python - pretty print errorbars

I'm using python with numpy, scipy and matplotlib for data evaluation. As results I obtain averages and fitting parameters with errorbars.

I would like python to automatically pretty-print this data according to a given precision. For example:

Suppose I got the result `x = 0.012345 +/- 0.000123`. Is there a way to automatically format this as `1.235(12) x 10^-2` when a precision of 2 was specified. That is, counting the precision in the errorbar, rather than in the value.

Does anyone know a package that provides such functionality, or would I have to implement this myself?

Is there a way to inject this into the python string formatting mechanism? I.e. being able to write something like `"%.2N" % (0.012345, 0.0000123)`.

I already looked through the docs of numpy and scipy and googled around, but I couldn't find anything. I think this would be a useful feature for everyone who deals with statistics.

EDIT: As requested by Nathan Whitehead I'll give a few examples.

``````123 +- 1         ----precision 1----->  123(1)
123 +- 1.1       ----precision 2----->  123.0(11)
0.0123 +- 0.001  ----precision 1----->  0.012(1)
123.111 +- 0.123 ----precision 2----->  123.11(12)
``````

The powers of ten are omitted for clarity. The number inside the parenthesis is a shorthand notation for the standard error. The last digit of the number before the parens and the last digit of the number inside the parens have to be at the same decimal power. For some reason I cannot find a good explanation of this concept online. Only thing I got is this German Wikpedia article here. However, it is a quite common and very handy notation.

EDIT2: I implemented the shorthand notation thing myself:

``````#!/usr/bin/env python
# *-* coding: utf-8 *-*

from math import floor, log10

# uncertainty to string
def un2str(x, xe, precision=2):
"""pretty print nominal value and uncertainty

x  - nominal value
xe - uncertainty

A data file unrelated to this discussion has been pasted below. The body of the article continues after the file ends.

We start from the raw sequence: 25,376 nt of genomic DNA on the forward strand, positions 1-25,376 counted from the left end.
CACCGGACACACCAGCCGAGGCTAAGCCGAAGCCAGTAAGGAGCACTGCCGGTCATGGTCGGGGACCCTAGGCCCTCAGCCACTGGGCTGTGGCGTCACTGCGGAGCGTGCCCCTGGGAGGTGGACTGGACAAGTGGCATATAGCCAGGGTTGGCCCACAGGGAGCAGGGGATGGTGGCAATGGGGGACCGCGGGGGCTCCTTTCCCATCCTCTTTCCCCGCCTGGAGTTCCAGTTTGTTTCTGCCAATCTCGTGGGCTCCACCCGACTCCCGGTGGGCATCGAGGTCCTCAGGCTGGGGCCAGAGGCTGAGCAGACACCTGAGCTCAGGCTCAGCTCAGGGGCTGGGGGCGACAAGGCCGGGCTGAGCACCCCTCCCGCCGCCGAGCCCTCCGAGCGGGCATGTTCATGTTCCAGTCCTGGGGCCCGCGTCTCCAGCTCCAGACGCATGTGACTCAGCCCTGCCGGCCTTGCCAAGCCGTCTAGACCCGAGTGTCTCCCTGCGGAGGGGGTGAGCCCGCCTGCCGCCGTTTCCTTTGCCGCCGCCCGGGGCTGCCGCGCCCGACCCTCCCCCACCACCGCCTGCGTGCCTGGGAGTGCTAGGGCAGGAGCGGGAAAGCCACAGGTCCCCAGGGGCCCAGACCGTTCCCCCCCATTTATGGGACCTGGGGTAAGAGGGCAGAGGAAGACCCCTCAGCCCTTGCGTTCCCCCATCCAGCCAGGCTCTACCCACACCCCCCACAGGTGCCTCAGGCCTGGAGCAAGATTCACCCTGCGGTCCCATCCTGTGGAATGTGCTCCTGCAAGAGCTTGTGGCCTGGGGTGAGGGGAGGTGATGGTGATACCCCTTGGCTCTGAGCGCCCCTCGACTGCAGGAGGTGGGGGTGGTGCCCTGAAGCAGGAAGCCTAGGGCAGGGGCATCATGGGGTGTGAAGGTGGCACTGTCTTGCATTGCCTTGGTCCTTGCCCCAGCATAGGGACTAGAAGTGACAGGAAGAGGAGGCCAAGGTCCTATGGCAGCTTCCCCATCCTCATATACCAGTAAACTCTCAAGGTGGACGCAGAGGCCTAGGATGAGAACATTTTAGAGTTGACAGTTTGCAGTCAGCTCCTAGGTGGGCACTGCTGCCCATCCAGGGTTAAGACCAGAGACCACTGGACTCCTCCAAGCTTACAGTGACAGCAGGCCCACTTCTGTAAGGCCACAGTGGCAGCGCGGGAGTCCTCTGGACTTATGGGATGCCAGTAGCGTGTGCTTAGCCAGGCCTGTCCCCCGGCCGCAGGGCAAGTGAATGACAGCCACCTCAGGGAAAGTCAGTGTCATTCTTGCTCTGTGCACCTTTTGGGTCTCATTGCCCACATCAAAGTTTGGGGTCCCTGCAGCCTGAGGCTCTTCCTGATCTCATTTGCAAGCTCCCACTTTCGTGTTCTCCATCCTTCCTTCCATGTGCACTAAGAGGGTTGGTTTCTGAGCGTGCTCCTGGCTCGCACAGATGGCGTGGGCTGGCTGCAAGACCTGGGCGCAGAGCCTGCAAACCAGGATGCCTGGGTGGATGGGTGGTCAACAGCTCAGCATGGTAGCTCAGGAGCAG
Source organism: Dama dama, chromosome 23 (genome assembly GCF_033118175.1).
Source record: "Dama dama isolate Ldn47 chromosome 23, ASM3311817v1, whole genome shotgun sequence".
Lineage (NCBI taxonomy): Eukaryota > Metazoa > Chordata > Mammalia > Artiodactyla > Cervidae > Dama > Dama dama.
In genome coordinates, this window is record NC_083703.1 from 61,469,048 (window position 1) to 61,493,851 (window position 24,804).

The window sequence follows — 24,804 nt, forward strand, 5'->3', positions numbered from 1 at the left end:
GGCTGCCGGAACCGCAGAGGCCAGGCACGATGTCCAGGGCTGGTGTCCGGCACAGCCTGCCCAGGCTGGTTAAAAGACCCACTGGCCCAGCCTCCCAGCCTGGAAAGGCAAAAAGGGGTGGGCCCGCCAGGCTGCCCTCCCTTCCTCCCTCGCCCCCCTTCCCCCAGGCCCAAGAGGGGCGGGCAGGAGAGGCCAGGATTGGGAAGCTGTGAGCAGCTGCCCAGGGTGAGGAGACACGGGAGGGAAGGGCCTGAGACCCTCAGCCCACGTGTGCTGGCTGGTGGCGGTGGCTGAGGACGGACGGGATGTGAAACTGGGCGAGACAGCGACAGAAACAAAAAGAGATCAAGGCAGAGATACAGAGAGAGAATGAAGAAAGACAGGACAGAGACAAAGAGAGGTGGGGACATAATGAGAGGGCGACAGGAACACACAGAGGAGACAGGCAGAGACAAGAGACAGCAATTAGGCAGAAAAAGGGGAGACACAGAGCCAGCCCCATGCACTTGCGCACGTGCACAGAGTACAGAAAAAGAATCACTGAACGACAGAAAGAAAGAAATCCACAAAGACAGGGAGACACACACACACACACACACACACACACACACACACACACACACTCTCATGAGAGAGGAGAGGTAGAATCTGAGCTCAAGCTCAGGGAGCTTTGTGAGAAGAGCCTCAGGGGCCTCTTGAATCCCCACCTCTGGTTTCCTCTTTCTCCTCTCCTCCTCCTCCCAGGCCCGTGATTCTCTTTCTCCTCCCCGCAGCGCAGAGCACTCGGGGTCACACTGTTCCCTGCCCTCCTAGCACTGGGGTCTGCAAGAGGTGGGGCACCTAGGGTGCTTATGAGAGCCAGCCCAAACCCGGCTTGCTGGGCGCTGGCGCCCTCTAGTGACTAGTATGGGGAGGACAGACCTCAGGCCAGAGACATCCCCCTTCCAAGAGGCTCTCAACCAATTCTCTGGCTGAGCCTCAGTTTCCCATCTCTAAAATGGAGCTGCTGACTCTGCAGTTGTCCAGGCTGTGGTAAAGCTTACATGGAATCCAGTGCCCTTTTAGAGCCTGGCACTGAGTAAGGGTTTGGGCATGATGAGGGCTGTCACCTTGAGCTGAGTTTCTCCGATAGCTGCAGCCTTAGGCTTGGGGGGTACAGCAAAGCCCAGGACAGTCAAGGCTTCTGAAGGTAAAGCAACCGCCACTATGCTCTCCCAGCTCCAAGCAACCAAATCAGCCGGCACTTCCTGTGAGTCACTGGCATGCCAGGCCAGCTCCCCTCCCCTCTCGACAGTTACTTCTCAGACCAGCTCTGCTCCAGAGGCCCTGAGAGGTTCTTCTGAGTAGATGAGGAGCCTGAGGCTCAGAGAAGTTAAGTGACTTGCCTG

precision - number of significant digits in uncertainty

returns shortest string representation of `x +- xe` either as
x.xx(ee)e+xx
or as
xxx.xx(ee)"""
# base 10 exponents
x_exp = int(floor(log10(x)))
xe_exp = int(floor(log10(xe)))

# uncertainty
un_exp = xe_exp-precision+1
un_int = round(xe*10**(-un_exp))

# nominal value
no_exp = un_exp
no_int = round(x*10**(-no_exp))

# format - nom(unc)exp
fieldw = x_exp - no_exp
fmt = '%%.%df' % fieldw
result1 = (fmt + '(%.0f)e%d') % (no_int*10**(-fieldw), un_int, x_exp)

# format - nom(unc)
fieldw = max(0, -no_exp)
fmt = '%%.%df' % fieldw
result2 = (fmt + '(%.0f)') % (no_int*10**no_exp, un_int*10**max(0, un_exp))

# return shortest representation
if len(result2) <= len(result1):
return result2
else:
return result1

if __name__ == "__main__":
xs    = [123456, 12.34567, 0.123456, 0.001234560000, 0.0000123456]
xes   = [   123,  0.00123, 0.000123, 0.000000012345, 0.0000001234]
precs = [     1,        2,        3,              4,            1]

for (x, xe, prec) in zip(xs, xes, precs):
print '%.6e +- %.6e @%d --> %s' % (x, xe, prec, un2str(x, xe, prec))
``````

Output:

``````1.234560e+05 +- 1.230000e+02 @1 --> 1.235(1)e5
1.234567e+01 +- 1.230000e-03 @2 --> 12.3457(12)
1.234560e-01 +- 1.230000e-04 @3 --> 0.123456(123)
1.234560e-03 +- 1.234500e-08 @4 --> 0.00123456000(1235)
1.234560e-05 +- 1.234000e-07 @1 --> 1.23(1)e-5
``````
-
Could you give more examples? I'm not understanding what `1.235(12) x 10^-2` means and how it connects with `0.012345` and `0.000123`. –  Nathan Whitehead Jul 13 '11 at 0:29
Sure, `1.235(12) x 10^-2` is a shorthand notation for `1.235 x 10^-2 +- 0.0012 x 10^-2`. The original number `0.012345` is rounded due to the specified precision of 2 in standard error. The number `0.000123` is the standard error of my result. I'll add a few more examples to the original post. –  Lemming Jul 13 '11 at 10:51

since `x +- y` is not a standard type (it could be seen as a complex with real and imaginary as x and y i guess, but that does not simplify anything...) but you can get full control over the presentation by creating a type and overriding the string function, i.e. something like this

``````class Res(object):
def __init__(self, res, delta):
self.res = res
self.delta = delta

def __str__(self):
return "%f +- %f"%(self.res,self.delta)

if __name__ == '__main__':
x = Res(0.2710,0.001)
print(x)
print(" a result: %s" % x)
``````

you could naturally do something a bit more fancy inside the `__str__` function...

-
Thanks, that's a start for the format string part. Do you know a way of passing arguments? I.e. in `'%.4f'` the `.4`. I implemented the shorthand notation myself, see EDIT2. –  Lemming Jul 15 '11 at 0:32
hi, yeah that's probably the best solution, to write your own pretty printer.. –  bjarneh Jul 15 '11 at 1:12
sorry did not read your response fully there, yes you can make format strings dynamically as well, `fmstr = "%.df" % (somenumber)` if the `somenumber` is based on the number of digits in the `+-` part, this should work as you want i think –  bjarneh Jul 16 '11 at 0:12